Id. 470 U.S. at 526-27, 105 S. Ct. at 1484-85, 84 L. Ed. 2d at 490.

The Court also addressed defendants' claim that their right to presence under Federal Rule of Criminal Procedure 43 was violated. The Court assumed that the Ninth Circuit Court of Appeals was correct in holding that the conference was a "stage of the trial" within the meaning of Rule 43, but it reversed the Court of Appeals on the grounds that defendants had waived their right under Rule 43 by failing to request attendance at the conference and by failing to object, before or after the conference, to their absence. Id. at 527-28, 105 S. Ct. at 1484-85, 84 L. Ed. 2d at 491.

Finally, in Kentucky v. Stincer, 482 U.S. 730, 107 S. Ct. 2658, 96 L. Ed. 2d 631 (1987), the Court rejected defendant's Sixth and Fourteenth Amendment challenges to the trial court's decision to conduct a hearing on the competency of two child witnesses for the State outside the presence of defendant, but with defense counsel's participation. As to defendant's Sixth Amendment challenge, the Court emphasized the fact that no substantive testimony against defendant was received and that defendant had ample opportunity to cross-examine the witnesses when they took the stand. With respect to defendant's Fourteenth Amendment challenge, the Court concluded:

Respondent has given no indication that his presence at the competency hearing in this case would have been useful in ensuring a more reliable determination as to whether the witnesses were competent to testify. He has presented no evidence that his relationship with the children, or his knowledge of facts regarding their background, could have assisted either his counsel or the judge in asking questions that would have resulted in a more assured determination of competency. On the record of this case, therefore, we cannot say that respondent's rights under the Due Process Clause of the Fourteenth Amendment were violated by his exclusion from the competency hearing.

Id. at 747, 107 S. Ct. at 2668, 96 L. Ed. 2d at 648.

Thus, the United States Supreme Court has addressed the question of whether defendant has a federal constitutional right to presence in terms of whether the conference at issue involves either the receipt of evidence without an opportunity for cross-examination or the usefulness of defendant's presence in assuring fairness in the proceeding.

Other federal courts also have been reluctant to find a violation of defendant's *838 constitutional right to presence. In United States v. Vasquez, 732 F.2d 846 (11th Cir. 1984) (per curiam), the court found no violation of the Sixth Amendment where the trial court excluded defendant from the courtroom during a bench conference with counsel called to discuss the prosecuting attorney's cross-examination. The court said:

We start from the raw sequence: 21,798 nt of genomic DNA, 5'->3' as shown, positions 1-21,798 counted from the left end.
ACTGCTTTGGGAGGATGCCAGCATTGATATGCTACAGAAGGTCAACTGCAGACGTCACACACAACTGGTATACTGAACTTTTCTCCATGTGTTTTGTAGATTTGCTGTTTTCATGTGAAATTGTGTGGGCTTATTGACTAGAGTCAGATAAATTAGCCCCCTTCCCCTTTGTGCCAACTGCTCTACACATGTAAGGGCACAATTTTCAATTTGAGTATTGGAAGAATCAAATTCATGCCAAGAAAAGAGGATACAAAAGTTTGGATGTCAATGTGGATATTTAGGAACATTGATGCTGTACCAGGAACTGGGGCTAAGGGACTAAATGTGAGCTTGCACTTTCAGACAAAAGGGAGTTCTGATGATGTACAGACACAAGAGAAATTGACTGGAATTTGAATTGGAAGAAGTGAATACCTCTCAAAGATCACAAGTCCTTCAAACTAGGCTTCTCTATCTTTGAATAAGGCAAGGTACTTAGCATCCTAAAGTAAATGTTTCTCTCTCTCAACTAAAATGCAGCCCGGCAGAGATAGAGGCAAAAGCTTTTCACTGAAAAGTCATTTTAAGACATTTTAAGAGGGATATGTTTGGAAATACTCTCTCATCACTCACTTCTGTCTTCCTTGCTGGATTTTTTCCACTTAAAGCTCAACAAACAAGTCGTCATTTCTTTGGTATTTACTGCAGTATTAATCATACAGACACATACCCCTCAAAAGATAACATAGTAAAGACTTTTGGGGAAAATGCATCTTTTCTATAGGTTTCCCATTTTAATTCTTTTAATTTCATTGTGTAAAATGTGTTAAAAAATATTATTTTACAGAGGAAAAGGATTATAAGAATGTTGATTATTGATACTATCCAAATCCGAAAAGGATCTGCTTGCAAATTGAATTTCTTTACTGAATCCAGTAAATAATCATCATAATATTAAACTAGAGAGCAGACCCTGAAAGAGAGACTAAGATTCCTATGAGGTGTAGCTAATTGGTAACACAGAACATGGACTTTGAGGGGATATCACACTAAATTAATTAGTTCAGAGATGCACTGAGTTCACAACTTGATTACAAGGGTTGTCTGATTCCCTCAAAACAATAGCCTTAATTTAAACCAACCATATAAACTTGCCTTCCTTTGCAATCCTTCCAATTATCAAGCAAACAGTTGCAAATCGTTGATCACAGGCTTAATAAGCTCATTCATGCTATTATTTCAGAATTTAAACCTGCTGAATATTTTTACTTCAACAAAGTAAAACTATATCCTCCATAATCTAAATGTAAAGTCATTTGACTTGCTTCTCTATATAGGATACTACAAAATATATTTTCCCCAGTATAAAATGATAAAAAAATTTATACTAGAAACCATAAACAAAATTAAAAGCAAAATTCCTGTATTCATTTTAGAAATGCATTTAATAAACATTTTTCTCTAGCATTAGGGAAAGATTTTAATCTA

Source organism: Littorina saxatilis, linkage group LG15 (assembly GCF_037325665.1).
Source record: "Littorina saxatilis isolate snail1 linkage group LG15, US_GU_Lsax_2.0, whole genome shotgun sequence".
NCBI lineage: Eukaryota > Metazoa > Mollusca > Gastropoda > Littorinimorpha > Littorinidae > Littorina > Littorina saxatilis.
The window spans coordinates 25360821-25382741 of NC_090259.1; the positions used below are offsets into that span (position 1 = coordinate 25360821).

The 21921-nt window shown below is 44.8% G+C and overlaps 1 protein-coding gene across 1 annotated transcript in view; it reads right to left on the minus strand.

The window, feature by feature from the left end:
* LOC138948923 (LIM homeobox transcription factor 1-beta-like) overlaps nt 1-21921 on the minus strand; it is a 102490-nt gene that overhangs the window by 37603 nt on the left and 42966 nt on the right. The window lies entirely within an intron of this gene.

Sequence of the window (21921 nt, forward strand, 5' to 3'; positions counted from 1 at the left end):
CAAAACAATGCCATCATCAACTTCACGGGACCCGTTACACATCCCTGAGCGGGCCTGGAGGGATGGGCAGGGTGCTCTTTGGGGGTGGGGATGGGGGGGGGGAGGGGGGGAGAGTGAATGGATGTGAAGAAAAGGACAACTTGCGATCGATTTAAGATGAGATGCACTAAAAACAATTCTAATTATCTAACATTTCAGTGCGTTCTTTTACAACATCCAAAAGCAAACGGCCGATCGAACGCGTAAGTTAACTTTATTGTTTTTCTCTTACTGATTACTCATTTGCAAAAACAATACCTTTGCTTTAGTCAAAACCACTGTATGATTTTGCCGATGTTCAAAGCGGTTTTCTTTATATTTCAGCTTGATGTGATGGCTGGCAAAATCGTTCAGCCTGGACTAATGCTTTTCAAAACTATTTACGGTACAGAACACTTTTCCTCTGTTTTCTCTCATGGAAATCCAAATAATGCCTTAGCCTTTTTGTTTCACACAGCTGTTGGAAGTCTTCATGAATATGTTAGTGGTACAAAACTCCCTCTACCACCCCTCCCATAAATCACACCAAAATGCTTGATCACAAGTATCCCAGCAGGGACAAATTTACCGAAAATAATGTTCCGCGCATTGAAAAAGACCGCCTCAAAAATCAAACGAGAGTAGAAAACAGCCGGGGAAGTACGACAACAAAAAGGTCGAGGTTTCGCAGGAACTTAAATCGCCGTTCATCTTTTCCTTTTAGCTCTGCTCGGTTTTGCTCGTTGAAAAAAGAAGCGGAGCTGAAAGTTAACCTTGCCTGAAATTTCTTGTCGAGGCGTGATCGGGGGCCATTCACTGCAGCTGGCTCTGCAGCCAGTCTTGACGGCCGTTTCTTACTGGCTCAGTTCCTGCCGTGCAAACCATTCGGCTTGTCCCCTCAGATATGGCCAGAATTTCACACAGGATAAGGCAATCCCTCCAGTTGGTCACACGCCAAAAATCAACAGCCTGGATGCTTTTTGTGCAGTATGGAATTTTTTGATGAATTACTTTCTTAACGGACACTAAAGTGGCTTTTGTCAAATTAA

The right to be present at every stage of trial does not confer upon the defendant the right to be present at every conference at which a matter pertinent to the case is discussed, or even at every conference with the trial judge at which a matter relative to the case is discussed.... [W]e conclude that a bench conference, attended by appellant's counsel and called to discuss an evidentiary matter relative to appellant's own cross-examination, is not a critical stage of the trial proceedings at which appellant has a right to be present.

Id. at 848-49.

In Cox v. United States, 309 F.2d 614 (8th Cir.1962), the defendant claimed a violation of the Fifth and Sixth Amendments and of Federal Rule of Criminal Procedure 43. In that case, the trial court heard testimony in chambers with all counsel present, but with defendant absent. The court said:

It is clear from reading the record that this was a conference with the attorneys and was not a part of the actual trial before the jury.... Such conferences are usual trial procedure.... .... ... It is not unusual for a judge to call counsel into chambers and discuss matters of evidence, the form of questions, instructions proposed, and other matters looking to a more orderly trial, without having a defendant present.... This conference was not a part of the trial within the meaning of Rule 43. [Defendant] was not deprived of the substance of a fair trial in the holding of this conference in his absence.

Id. at 616.

In United States v. Brown, 571 F.2d 980 (6th Cir.1978), in defendant's absence the trial court conferred with counsel regarding the excusal of prospective jurors. The court noted that its previous decisions had construed the right to be present under Rule 43 more broadly than the same right under the federal constitution. "An in-chambers conference concerning the dismissal of a juror, while a stage of the trial within the meaning of Rule 43(a) ... is not a stage of the trial when the absence of the defendant would frustrate the fairness of the trial so long as counsel for the defendant is present." Id. at 987. The court found no constitutional violation and no prejudice to the defendant under Rule 43.

In Deschenes v. United States, 224 F.2d 688 (10th Cir.1955), the court concluded: